Dysarthria

Physical Communication Cognitive Behavioural / Emotional

Dysarthria is caused by damage to the brain. This may occur at birth, as in cerebral palsy or muscular dystrophy, or may occur later in life due to one of many different conditions that involve the nervous system, including

  • stroke,
  • brain injury,
  • tumours,
  • Parkinson’s disease,
  • Lou Gehrig’s disease/amyotrophic lateral sclerosis (ALS),
  • Huntington’s disease,
  • Multiple sclerosis.

Dysarthria is a motor speech disorder. It results from impaired movement of the muscles used for speech production, including the lips, tongue, vocal folds, and/or diaphragm. The type and severity of dysarthria depend on which area of the nervous system is affected.

A person with dysarthria may demonstrate the following speech characteristics:

  • “Slurred,” “choppy,” or “mumbled” speech that may be difficult to understand
  • Slow rate of speech
  • Rapid rate of speech with a “mumbling” quality
  • Limited tongue, lip, and jaw movement
  • Abnormal pitch and rhythm when speaking
  • Changes in voice quality, such as hoarse or breathy voice or speech that sounds “nasal” or “stuffy”

A speech and language therapist can evaluate a person with speech difficulties and determine the nature and severity of the problem. Treatment depends on the cause, type, and severity of the symptoms. Some possible goals of treatment include:

  • Slowing the rate of speech
  • Improving the breath support so the person can speak more loudly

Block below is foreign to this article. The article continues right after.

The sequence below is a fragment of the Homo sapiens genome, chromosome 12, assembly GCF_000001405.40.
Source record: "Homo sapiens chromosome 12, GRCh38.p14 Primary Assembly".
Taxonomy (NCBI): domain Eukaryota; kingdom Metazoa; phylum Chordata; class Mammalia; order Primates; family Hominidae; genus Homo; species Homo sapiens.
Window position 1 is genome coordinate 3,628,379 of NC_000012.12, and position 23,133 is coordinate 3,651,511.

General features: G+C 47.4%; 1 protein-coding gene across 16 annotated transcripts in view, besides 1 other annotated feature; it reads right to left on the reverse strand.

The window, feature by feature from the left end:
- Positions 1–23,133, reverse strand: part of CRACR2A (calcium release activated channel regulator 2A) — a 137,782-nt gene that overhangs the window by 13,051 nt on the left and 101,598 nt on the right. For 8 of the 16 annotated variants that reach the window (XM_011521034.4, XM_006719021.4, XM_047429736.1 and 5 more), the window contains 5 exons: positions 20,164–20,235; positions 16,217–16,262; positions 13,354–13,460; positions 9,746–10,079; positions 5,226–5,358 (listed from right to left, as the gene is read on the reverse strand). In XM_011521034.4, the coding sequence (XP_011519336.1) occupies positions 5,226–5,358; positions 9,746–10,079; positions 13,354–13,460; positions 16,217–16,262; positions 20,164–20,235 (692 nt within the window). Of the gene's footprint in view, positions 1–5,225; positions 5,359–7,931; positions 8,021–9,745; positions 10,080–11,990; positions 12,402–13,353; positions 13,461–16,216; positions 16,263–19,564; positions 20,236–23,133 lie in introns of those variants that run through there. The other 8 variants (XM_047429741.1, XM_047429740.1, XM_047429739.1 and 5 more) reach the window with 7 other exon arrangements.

• Strengthening muscles
  • Increasing tongue and lip movement
  • Improving speech sound production so that speech is more clear
  • Teaching caregivers, family members, and teachers strategies to better communicate with the person with dysarthria
  • In severe cases, learning to use alternative means of communication (e.g., simple gestures, alphabet boards, or electronic or computer-based equipment)

"We are medical practitioners. The real experts are the parents. Over the last 35 years they have taught me everything I know"
Lucia Braga; Brazil
"Pediatric neuro-rehabilitation cannot be delivered in isolation. The needs of the child have to be looked at both holistically and within the context of the family unit. Parents need to be empowered to be parents in post-acute pediatric neuro-rehabilitation following brain injury"
The Children's Trust; United Kingdom
"Positive and coordinated neuro-rehab interventions for children and young people is proven to bring health improvements; improve independence; reduces the need for sheltered living; decreases vulnerability; decreases drop-out rates in schools; decreases youth offending"
Eric Hermans; Netherlands
"Parent-supported interventions after paediatric ABI bring reductions to the cost to society"
Eric Hermans; Netherlands
"Families need to be properly supported as 'resilience' is key to delivering successful outcomes for children and young people."
Roberta De Pompeii; USA
"Too often children and young people with ABI are discharged from hospital without specialist brain support that they and their families need to overcome lifelong challenges"
Andrew Ross; former Chief Executive of the Children's Trust
"With support parents cope better so the child has a better recovery"
Andrea Palacio-Navarro; Spain
"Taking brain injured children home causes high stress for families. Disjointed services exacerbate family stress levels."
Deborah Andrews; New Zealand
I was very impressed with the results you have had with the young people you have worked with.
"Intensive and individualized approaches work. A one-size-fits-all approach doesn't. You have to make it relevant to the child."
Recolo; United Kingdom

OUR MISSION: To work to remove inequalities for children & young people affected by acquired brain injury; and provide effective support to their families that makes a real difference.

Council for Disabled Children Community Funded Charity Excellence Lottery Funded Youth Foundation BBC CiN